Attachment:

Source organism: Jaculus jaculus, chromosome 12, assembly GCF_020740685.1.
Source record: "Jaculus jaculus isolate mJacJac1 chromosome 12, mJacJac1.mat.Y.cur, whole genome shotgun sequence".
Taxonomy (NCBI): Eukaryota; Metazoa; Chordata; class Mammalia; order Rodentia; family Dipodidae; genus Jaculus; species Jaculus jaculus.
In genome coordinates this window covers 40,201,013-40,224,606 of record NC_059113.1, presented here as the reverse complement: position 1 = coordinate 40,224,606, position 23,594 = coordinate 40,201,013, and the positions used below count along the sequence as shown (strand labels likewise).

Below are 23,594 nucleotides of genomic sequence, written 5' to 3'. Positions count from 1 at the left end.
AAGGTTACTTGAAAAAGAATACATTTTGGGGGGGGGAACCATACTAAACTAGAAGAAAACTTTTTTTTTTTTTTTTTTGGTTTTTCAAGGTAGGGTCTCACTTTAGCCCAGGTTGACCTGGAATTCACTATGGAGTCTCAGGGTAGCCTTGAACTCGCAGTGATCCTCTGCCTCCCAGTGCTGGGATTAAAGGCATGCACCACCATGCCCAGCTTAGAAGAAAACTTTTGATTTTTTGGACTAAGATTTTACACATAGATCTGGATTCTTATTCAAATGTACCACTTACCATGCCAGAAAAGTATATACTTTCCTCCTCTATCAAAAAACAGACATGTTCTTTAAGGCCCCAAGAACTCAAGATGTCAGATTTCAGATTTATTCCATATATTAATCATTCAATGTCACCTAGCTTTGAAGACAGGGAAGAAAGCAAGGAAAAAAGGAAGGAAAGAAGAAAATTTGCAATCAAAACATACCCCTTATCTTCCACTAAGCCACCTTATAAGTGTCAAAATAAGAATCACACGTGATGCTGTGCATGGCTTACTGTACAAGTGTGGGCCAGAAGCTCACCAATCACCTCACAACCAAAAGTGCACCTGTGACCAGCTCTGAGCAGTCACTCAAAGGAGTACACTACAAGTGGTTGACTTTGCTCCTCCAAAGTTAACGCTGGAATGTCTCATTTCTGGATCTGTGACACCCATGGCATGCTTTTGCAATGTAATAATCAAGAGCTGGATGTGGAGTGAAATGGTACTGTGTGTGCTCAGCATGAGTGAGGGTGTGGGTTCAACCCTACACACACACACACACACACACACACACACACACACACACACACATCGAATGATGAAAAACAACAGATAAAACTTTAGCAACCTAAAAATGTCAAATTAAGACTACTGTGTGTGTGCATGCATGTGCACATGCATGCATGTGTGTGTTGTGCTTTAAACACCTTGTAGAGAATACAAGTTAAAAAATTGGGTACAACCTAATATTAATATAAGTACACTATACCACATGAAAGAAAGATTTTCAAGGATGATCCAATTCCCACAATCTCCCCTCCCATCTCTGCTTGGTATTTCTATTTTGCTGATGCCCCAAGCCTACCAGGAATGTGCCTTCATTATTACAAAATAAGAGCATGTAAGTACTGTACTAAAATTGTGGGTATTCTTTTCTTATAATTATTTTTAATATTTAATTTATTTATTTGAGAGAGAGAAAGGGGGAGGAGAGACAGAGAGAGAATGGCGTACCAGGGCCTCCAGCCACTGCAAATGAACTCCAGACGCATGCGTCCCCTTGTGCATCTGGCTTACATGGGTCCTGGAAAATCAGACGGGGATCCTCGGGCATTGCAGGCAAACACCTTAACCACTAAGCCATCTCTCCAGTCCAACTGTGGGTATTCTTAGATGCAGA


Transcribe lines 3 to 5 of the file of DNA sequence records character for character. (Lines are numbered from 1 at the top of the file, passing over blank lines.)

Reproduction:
Taxonomy (NCBI): Eukaryota; Metazoa; Chordata; class Mammalia; order Rodentia; family Dipodidae; genus Jaculus; species Jaculus jaculus.
In genome coordinates this window covers 40,201,013-40,224,606 of record NC_059113.1, presented here as the reverse complement: position 1 = coordinate 40,224,606, position 23,594 = coordinate 40,201,013, and the positions used below count along the sequence as shown (strand labels likewise).

Below are 23,594 nucleotides of genomic sequence, written 5' to 3'. Positions count from 1 at the left end.